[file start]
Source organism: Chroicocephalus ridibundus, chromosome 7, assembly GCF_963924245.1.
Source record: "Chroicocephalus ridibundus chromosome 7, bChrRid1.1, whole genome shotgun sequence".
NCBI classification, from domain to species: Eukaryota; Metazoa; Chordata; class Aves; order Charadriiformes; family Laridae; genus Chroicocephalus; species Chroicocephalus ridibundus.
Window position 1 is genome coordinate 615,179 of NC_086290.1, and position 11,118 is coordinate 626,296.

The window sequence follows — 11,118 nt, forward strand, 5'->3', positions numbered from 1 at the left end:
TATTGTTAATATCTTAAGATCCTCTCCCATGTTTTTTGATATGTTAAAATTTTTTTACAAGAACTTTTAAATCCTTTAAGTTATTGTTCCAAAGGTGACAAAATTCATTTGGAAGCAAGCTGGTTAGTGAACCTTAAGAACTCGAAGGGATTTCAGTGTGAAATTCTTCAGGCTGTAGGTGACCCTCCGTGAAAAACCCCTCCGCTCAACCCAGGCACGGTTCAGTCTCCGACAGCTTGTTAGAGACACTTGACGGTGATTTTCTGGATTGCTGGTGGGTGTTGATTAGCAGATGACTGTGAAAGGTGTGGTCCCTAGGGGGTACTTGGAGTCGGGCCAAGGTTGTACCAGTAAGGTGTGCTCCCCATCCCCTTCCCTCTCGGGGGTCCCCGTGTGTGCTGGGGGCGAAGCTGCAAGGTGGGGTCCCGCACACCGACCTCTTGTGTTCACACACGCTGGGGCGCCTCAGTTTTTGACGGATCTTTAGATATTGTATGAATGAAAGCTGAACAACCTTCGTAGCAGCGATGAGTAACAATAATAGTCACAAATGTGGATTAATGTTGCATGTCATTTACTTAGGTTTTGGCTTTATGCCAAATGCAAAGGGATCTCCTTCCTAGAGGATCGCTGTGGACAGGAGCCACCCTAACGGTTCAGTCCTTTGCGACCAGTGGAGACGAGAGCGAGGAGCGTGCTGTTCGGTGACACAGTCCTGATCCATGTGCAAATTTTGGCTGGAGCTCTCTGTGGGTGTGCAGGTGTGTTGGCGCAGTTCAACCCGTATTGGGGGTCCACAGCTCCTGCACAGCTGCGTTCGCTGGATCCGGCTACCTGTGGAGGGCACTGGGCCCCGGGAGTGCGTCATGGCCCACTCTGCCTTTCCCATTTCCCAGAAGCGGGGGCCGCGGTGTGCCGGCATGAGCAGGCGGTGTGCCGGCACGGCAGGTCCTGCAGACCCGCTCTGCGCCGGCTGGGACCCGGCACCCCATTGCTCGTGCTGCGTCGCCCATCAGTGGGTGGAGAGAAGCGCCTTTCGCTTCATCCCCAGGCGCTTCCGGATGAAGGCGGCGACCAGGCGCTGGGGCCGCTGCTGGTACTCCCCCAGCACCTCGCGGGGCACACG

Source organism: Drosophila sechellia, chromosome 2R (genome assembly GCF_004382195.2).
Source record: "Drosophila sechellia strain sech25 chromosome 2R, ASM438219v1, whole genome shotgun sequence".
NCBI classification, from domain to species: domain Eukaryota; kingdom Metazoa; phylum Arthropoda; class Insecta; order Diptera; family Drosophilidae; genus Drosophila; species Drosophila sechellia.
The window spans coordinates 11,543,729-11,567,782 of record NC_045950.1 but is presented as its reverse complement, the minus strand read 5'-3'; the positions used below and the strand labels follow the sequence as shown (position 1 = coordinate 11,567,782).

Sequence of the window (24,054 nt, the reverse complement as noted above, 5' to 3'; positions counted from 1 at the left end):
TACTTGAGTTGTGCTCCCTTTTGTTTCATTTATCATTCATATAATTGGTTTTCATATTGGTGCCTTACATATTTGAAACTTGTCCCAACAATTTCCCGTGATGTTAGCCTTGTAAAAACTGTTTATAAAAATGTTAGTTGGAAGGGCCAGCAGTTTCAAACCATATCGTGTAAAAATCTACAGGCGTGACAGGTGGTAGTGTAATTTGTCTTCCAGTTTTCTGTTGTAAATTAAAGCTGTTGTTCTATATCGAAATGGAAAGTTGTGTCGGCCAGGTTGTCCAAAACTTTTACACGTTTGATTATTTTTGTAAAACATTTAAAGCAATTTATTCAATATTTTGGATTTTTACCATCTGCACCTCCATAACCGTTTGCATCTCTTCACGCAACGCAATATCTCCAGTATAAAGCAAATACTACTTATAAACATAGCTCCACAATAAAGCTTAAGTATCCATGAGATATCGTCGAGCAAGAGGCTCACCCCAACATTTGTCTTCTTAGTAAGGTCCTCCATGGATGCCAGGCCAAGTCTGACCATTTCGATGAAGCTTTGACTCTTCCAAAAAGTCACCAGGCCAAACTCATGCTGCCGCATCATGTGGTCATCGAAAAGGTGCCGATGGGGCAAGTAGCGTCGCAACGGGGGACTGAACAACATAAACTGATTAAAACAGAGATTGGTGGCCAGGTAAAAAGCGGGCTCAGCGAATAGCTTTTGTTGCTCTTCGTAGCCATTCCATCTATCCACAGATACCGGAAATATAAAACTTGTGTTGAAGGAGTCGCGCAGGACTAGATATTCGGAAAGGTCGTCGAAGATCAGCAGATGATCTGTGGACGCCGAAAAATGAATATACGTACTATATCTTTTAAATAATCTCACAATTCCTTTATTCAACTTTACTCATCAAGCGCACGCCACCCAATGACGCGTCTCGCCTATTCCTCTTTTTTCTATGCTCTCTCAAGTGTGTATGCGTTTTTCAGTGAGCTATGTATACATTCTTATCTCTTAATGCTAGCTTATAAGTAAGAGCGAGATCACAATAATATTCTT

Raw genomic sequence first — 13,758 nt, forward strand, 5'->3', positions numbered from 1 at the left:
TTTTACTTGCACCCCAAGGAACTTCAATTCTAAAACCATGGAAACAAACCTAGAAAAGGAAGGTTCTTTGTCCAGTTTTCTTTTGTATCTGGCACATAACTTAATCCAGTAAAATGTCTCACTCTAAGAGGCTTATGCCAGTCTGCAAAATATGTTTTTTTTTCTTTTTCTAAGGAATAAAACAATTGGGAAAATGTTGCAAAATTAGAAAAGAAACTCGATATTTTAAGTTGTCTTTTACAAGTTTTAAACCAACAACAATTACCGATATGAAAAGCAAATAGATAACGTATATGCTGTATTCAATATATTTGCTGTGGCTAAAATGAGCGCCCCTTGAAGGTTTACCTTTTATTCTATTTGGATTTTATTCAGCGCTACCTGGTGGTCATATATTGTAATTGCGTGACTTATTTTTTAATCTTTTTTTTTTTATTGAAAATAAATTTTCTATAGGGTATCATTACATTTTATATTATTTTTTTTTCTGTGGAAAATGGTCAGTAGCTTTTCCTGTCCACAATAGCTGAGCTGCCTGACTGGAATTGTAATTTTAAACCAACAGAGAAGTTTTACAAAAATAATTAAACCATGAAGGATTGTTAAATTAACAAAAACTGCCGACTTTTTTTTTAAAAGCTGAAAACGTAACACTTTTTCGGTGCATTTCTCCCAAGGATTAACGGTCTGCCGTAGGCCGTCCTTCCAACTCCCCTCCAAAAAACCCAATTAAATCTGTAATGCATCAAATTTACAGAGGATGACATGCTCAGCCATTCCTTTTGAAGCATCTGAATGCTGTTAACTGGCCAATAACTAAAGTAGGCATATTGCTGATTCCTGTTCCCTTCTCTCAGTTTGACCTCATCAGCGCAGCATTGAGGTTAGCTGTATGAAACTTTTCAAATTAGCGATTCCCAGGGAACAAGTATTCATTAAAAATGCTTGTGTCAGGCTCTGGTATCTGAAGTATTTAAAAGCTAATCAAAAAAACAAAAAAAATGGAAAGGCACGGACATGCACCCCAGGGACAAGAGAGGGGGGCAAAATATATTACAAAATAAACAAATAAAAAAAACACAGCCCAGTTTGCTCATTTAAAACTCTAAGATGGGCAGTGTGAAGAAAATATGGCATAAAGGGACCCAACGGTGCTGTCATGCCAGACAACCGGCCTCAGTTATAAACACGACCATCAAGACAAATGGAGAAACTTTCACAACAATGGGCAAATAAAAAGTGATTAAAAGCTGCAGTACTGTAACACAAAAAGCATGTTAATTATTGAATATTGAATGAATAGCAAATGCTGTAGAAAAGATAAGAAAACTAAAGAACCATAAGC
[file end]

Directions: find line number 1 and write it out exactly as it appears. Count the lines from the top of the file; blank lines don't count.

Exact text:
Source organism: Chroicocephalus ridibundus, chromosome 7, assembly GCF_963924245.1.